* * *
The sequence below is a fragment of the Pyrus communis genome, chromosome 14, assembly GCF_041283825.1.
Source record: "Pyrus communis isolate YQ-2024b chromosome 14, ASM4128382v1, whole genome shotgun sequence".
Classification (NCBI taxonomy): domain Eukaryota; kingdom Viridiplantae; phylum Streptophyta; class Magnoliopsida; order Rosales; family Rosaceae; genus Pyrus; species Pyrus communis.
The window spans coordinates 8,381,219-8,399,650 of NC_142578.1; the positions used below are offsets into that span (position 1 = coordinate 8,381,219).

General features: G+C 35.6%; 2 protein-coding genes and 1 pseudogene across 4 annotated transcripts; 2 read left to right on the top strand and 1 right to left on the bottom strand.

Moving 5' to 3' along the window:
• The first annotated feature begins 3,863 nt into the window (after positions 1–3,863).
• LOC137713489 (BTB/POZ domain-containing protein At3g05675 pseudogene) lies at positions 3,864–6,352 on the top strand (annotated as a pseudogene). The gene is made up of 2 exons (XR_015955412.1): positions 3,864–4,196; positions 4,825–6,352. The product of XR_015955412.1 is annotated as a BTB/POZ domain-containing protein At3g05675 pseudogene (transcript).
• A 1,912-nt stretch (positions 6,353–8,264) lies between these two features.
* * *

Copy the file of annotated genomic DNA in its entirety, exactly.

The sequence below is a fragment of the Pyrus communis genome, chromosome 14, assembly GCF_041283825.1.
Source record: "Pyrus communis isolate YQ-2024b chromosome 14, ASM4128382v1, whole genome shotgun sequence".
Classification (NCBI taxonomy): domain Eukaryota; kingdom Viridiplantae; phylum Streptophyta; class Magnoliopsida; order Rosales; family Rosaceae; genus Pyrus; species Pyrus communis.
The window spans coordinates 8,381,219-8,399,650 of NC_142578.1; the positions used below are offsets into that span (position 1 = coordinate 8,381,219).

General features: G+C 35.6%; 2 protein-coding genes and 1 pseudogene across 4 annotated transcripts; 2 read left to right on the top strand and 1 right to left on the bottom strand.

Moving 5' to 3' along the window:
• The first annotated feature begins 3,863 nt into the window (after positions 1–3,863).
• LOC137713489 (BTB/POZ domain-containing protein At3g05675 pseudogene) lies at positions 3,864–6,352 on the top strand (annotated as a pseudogene). The gene is made up of 2 exons (XR_015955412.1): positions 3,864–4,196; positions 4,825–6,352. The product of XR_015955412.1 is annotated as a BTB/POZ domain-containing protein At3g05675 pseudogene (transcript).
• A 1,912-nt stretch (positions 6,353–8,264) lies between these two features.